From an abolitionist perspective, New York’s bail reform is deeply flawed. Yet in defending the New York bail reform package against attacks from law enforcement, Republicans, and even moderate Democrats, advocates have embraced law enforcement’s terms of debate by insisting that the bail reform is a “measured, [] common sense” law because its benefits are tailored to “people charged with misdemeanors and non-violent felonies” and because “[j]udges still have the authority in all cases to impose conditions like…electronic monitoring.” In this way, the harm caused by the law is compounded by the public discourse supporting the new statute.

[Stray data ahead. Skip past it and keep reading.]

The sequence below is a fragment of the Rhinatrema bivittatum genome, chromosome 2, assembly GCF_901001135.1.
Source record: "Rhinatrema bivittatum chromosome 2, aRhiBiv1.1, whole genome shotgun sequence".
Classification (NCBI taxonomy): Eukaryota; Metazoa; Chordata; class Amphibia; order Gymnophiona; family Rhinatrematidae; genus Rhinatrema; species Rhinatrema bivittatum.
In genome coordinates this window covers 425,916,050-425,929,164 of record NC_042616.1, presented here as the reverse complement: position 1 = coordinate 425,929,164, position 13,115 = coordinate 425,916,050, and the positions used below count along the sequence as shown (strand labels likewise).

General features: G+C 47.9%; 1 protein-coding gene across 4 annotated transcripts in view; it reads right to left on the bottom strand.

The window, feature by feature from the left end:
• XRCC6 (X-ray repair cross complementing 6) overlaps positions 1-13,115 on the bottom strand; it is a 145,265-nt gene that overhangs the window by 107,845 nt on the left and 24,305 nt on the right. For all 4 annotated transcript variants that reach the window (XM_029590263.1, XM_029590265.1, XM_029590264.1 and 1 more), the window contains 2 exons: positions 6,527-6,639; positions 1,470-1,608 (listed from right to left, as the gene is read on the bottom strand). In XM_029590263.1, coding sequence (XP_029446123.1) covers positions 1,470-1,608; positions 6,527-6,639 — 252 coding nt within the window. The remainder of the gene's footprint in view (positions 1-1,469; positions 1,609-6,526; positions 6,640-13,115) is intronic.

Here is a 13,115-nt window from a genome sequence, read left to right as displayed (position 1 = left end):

Of course, we too want to use this reform, however imperfect, to free as many people as possible, and we too want to oppose efforts to revert to the prior regime. However, we must not let this moment limit our political imaginations. Instead, we hope that identifying the limitations of the bail reform law helps more people recognize the need for truly transformative change.